Even so, there’s a part of me that’s disappointed that I can’t come up with anything good to say, because I like and know about games, and should therefore be fairly comfortable having a brief conversation about something that interests me. I guess both myself, and the shops, are stuck in the mindset that playing games is still a niche hobby, rather than an increasingly popular way for people to pass their time. I can’t, for example, remember ever having a conversation at the till about a DVD or CD that I’ve bought. People watch films, people buy music – it’s normal, and they don’t have to be connoisseurs of either to do so. Games aren’t quite there yet; we seem curiously attached to the odious ‘gamer’ label (and equally unappetising sub-groups, the ‘hardcore’ and the ‘casual’).

Anyway, I’m not really trying to make a serious point here; my main consideration when going into a shop is ‘do they have what I want at a price I’m willing to pay’ and everything else is largely immaterial. Hell, I even go into Computer Exchange on Tottenham Court Road during my lunch hour, which is the kind of experience that makes one pine for a forced verbal exchange with an over-friendly shop assistant. If there is a central argument here it is, mainly, that I’d really rather not talk to anyone, ever.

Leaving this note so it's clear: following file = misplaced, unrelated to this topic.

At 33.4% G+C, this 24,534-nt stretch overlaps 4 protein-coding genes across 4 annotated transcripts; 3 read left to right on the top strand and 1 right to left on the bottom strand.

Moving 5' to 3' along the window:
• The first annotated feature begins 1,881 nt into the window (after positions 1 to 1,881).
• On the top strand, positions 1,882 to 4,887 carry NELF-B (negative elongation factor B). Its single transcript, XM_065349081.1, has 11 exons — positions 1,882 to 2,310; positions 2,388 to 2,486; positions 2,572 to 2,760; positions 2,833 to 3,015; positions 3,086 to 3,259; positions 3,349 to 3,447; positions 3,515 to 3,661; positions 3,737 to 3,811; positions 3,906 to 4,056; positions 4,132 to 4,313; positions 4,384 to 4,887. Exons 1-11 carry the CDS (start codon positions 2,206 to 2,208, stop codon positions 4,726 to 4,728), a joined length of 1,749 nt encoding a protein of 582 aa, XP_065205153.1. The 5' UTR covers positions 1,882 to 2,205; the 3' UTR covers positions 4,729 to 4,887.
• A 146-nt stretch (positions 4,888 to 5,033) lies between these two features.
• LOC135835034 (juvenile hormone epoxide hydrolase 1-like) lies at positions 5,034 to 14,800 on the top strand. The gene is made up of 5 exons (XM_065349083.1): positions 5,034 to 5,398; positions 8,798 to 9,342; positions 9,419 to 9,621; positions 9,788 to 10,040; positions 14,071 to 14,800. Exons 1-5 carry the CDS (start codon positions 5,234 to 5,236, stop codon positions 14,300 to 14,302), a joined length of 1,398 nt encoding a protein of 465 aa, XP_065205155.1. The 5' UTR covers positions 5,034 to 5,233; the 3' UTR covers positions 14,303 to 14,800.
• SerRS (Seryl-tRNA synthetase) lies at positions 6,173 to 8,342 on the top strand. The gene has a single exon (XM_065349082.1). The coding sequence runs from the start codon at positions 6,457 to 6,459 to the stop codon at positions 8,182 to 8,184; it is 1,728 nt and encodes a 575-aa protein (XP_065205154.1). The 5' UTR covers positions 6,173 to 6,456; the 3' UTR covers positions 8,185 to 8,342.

I’ll leave you with one final example, which is by far the worst (or best, depending on your perspective). I bought Test Drive Unlimited in Zavvi and the shop assistant, a pretty young girl with an Eastern European accent, examined the box and commented, with a smile, “This looks like a fun game, driving around in fast cars in the bright sunshine, with lots of beautiful scenery and women everywhere,” in a manner that suggested reasonably genuine gratitude for my custom but also utter bemusement that the product I was buying actually existed and that people gleaned enjoyment from it. With no obvious response presenting itself, I’m afraid to say that I simply flushed red and felt more embarrassed than if I had been buying a selection of pornography, a diarrhoea remedy and some haemorrhoid cream.